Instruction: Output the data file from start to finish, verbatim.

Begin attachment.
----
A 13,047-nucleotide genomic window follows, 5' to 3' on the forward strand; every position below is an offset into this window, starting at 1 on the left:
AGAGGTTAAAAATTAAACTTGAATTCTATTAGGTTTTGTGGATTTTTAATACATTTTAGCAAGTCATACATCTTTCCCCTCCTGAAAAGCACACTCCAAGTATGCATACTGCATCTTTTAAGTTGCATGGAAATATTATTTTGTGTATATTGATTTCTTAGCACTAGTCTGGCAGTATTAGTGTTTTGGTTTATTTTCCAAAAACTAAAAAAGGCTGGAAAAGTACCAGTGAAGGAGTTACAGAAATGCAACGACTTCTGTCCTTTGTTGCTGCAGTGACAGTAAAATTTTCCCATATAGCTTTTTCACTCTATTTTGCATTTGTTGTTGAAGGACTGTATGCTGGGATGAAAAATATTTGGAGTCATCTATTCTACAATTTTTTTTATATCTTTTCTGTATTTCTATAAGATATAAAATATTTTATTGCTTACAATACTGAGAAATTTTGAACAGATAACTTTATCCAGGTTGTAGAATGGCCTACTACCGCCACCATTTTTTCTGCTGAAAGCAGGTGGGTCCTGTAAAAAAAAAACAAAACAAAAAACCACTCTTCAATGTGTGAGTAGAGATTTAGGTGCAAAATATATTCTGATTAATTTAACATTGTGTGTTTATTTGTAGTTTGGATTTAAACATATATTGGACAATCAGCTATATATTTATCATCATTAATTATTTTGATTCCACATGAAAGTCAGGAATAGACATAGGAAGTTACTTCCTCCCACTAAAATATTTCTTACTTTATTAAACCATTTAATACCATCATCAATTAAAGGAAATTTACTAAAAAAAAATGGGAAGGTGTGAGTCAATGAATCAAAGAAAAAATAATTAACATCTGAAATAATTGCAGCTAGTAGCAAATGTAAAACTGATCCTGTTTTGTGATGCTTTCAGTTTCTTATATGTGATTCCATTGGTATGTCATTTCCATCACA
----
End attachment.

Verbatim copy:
A 13,047-nucleotide genomic window follows, 5' to 3' on the forward strand; every position below is an offset into this window, starting at 1 on the left:
AGAGGTTAAAAATTAAACTTGAATTCTATTAGGTTTTGTGGATTTTTAATACATTTTAGCAAGTCATACATCTTTCCCCTCCTGAAAAGCACACTCCAAGTATGCATACTGCATCTTTTAAGTTGCATGGAAATATTATTTTGTGTATATTGATTTCTTAGCACTAGTCTGGCAGTATTAGTGTTTTGGTTTATTTTCCAAAAACTAAAAAAGGCTGGAAAAGTACCAGTGAAGGAGTTACAGAAATGCAACGACTTCTGTCCTTTGTTGCTGCAGTGACAGTAAAATTTTCCCATATAGCTTTTTCACTCTATTTTGCATTTGTTGTTGAAGGACTGTATGCTGGGATGAAAAATATTTGGAGTCATCTATTCTACAATTTTTTTTATATCTTTTCTGTATTTCTATAAGATATAAAATATTTTATTGCTTACAATACTGAGAAATTTTGAACAGATAACTTTATCCAGGTTGTAGAATGGCCTACTACCGCCACCATTTTTTCTGCTGAAAGCAGGTGGGTCCTGTAAAAAAAAAACAAAACAAAAAACCACTCTTCAATGTGTGAGTAGAGATTTAGGTGCAAAATATATTCTGATTAATTTAACATTGTGTGTTTATTTGTAGTTTGGATTTAAACATATATTGGACAATCAGCTATATATTTATCATCATTAATTATTTTGATTCCACATGAAAGTCAGGAATAGACATAGGAAGTTACTTCCTCCCACTAAAATATTTCTTACTTTATTAAACCATTTAATACCATCATCAATTAAAGGAAATTTACTAAAAAAAAATGGGAAGGTGTGAGTCAATGAATCAAAGAAAAAATAATTAACATCTGAAATAATTGCAGCTAGTAGCAAATGTAAAACTGATCCTGTTTTGTGATGCTTTCAGTTTCTTATATGTGATTCCATTGGTATGTCATTTCCATCACA